If you run a business from rented premises, there may be tax consequences when rent is either waived, deferred or varied under commercial terms due to various circumstances. The tax consequences differ depending on whether the waiver, release or variation is for a past or future occupancy as well as other factors.
In instances where your business owes rent for a past occupancy period which is later waived or released by the landlord, including under bankruptcy or insolvency law, if you have already claimed a deduction for the rent on the business tax return, you will still be entitled to that deduction. However, the unpaid amount will be considered to be a debt forgiveness. This means that the amount will not need to be included in the assessable income of the business but may be offset against amounts that could otherwise be claimed as deductions.
For businesses that have already paid rent for a past occupancy period and claimed a deduction, any amounts waived or refunded will need to be included as assessable income.
Where your landlord waives rent related to a future period of occupancy, the business will not be entitled to a deduction for the amount of rent that would have been paid. The only amount that can be claimed is the amount of rent that the business is required to pay. For example, if a landlord reduces the amount of rent payable from $500 per week to $25 per week, the business is only entitled to claim $25; if the rent payable is reduced to nil, the business is not entitled to a deduction.
For businesses that account for GST on an accruals basis, a waiver or variation of rent payable may lead to GST consequences. If the business has already claimed a GST credit for the rent which is waived or refunded, an increasing adjustment will need to be raised to pay back the credit that was claimed. This will need to be done in the BAS period in which the business becomes aware of the waiver or receives a refund.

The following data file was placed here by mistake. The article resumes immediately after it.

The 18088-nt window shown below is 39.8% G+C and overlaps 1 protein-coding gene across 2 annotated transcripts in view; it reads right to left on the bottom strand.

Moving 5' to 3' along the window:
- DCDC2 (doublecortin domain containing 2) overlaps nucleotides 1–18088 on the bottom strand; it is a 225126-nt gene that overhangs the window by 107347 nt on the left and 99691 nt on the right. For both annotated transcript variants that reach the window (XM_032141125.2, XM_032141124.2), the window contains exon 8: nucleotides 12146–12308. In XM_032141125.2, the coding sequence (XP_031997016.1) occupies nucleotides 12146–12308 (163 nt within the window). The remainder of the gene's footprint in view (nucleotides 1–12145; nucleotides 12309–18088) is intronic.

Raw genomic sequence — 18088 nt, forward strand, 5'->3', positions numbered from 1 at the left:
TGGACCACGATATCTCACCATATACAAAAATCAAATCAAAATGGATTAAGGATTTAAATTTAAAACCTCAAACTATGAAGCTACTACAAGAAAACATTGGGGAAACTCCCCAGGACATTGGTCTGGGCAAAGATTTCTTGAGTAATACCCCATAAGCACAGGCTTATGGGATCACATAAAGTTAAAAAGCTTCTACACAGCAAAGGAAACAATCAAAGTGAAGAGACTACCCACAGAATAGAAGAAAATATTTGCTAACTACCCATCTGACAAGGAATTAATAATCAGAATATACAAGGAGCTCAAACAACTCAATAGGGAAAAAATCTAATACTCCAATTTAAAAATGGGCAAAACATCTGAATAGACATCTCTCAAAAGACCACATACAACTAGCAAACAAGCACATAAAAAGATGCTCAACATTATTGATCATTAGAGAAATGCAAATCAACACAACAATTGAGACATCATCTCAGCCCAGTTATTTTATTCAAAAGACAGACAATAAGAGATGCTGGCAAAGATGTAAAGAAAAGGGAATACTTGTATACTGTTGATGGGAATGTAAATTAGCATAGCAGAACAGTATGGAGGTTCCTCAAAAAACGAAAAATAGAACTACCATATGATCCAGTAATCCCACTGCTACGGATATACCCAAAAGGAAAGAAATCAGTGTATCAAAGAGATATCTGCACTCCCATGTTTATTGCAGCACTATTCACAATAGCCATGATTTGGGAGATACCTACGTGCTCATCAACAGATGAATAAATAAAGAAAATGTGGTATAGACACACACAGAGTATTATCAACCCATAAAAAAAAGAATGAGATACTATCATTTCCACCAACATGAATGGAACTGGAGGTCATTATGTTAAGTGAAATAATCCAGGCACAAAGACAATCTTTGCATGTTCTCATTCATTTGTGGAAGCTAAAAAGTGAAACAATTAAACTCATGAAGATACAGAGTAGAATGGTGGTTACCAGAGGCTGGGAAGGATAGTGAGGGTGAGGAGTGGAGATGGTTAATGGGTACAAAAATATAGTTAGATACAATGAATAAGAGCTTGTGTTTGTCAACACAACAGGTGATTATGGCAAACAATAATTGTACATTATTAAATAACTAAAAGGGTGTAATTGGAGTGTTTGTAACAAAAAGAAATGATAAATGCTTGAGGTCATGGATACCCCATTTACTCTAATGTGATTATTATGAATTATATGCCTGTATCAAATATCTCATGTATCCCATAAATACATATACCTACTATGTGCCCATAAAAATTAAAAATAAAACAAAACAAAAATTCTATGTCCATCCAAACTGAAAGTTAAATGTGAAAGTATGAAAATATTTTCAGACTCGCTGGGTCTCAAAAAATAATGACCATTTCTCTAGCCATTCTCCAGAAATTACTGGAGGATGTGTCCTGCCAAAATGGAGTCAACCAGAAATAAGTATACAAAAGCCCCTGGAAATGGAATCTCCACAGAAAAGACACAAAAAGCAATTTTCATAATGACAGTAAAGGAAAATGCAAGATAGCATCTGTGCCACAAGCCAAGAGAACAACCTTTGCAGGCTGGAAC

Deferrals, however, generally do not need any GST adjustment. Businesses do need to be aware that if their landlord has changed the rental agreement, including timing or amount of scheduled payments, the GST credit that can be claimed will be based on the new agreement. In addition, if your business had claimed a GST credit for a deferred amount which the landlord later writes off as a bad debt, an increasing adjustment may be required.
Businesses that account for GST on a cash basis need not worry about adjustments as they can only claim GST on the basis of actual rent paid as shown on a tax invoice (ie GST credits cannot be claimed for deferred rent until the rent is actually paid).
Besides the income tax and GST consequences, rental concessions, whether it be a waiver or a deferral given by your landlord, may also have CGT consequences for your business. This may occur if, for example, your landlord has changed the rental agreement for payment or other consideration from the business or has created a new or additional agreement. Where that has not occurred (ie the landlord has given the rental concession on an existing lease without any consideration, payment or new agreement), there will be no CGT consequences.
This article is for general information only. It does not make recommendations nor does it provide advice to address your personal circumstances. To make an informed decision, always contact a registered tax professional.